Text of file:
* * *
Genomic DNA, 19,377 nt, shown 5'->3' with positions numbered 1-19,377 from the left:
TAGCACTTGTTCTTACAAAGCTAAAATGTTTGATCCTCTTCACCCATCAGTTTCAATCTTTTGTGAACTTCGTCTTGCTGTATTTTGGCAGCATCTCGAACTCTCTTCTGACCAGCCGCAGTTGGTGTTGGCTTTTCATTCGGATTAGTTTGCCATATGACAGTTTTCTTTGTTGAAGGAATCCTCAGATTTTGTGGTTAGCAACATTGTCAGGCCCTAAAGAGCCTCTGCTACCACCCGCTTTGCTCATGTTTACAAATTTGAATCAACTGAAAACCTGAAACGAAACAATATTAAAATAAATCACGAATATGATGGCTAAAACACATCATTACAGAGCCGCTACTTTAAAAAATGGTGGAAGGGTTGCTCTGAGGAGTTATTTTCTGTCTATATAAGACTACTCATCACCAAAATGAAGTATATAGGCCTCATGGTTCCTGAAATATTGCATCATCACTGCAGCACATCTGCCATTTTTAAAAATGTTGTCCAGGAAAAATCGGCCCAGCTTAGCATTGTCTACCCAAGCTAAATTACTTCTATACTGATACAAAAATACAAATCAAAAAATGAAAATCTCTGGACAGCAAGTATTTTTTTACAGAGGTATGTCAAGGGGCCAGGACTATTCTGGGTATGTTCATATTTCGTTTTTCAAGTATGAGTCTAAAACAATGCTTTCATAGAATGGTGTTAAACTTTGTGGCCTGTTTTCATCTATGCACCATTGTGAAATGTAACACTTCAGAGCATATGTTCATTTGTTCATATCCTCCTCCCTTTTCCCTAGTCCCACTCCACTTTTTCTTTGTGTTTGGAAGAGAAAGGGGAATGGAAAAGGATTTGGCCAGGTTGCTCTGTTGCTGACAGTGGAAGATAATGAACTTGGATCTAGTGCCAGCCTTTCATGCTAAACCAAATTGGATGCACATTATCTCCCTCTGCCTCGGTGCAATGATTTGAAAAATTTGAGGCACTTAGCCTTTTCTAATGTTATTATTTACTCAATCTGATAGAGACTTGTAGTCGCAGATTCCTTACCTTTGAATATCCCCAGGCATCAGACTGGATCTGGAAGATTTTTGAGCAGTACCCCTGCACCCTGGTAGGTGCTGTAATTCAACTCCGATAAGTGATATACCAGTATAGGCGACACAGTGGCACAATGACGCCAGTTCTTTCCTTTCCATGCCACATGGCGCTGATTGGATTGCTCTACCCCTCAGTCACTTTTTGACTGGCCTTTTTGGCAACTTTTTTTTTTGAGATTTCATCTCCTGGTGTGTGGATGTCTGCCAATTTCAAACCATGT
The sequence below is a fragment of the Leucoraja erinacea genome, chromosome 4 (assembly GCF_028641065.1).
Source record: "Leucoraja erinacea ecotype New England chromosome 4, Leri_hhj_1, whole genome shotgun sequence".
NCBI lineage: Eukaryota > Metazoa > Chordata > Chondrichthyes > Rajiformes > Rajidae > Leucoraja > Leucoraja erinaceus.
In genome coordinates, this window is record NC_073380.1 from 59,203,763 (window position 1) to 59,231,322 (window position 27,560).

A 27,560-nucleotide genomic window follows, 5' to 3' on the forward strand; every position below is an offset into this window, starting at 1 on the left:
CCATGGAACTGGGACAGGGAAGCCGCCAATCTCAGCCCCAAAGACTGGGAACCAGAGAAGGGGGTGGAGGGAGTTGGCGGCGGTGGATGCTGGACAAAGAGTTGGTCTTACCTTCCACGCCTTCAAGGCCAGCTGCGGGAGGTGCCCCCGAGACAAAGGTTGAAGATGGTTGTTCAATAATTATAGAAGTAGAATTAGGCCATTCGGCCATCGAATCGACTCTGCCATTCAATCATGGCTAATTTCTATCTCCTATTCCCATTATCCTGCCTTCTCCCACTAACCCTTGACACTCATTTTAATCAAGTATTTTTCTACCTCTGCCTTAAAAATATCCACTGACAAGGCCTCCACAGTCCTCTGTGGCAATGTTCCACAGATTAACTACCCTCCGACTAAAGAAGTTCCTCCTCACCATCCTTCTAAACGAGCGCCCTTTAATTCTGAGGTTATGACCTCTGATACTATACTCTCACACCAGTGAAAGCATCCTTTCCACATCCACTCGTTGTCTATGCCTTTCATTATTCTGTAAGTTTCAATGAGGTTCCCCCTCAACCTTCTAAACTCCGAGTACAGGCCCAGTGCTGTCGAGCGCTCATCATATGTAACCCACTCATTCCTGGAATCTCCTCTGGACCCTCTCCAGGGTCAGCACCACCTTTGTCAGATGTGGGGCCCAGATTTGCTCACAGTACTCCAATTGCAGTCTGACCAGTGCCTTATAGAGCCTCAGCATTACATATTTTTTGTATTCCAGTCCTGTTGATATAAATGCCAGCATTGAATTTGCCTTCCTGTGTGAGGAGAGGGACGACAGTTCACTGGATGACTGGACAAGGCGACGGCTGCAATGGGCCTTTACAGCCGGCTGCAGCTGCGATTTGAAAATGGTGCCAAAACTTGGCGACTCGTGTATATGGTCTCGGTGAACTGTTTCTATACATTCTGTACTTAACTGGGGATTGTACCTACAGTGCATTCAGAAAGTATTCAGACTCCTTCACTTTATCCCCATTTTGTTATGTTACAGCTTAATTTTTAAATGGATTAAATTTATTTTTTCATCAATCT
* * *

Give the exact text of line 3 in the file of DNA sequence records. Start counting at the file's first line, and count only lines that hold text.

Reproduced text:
The sequence below is a fragment of the Leucoraja erinacea genome, chromosome 4 (assembly GCF_028641065.1).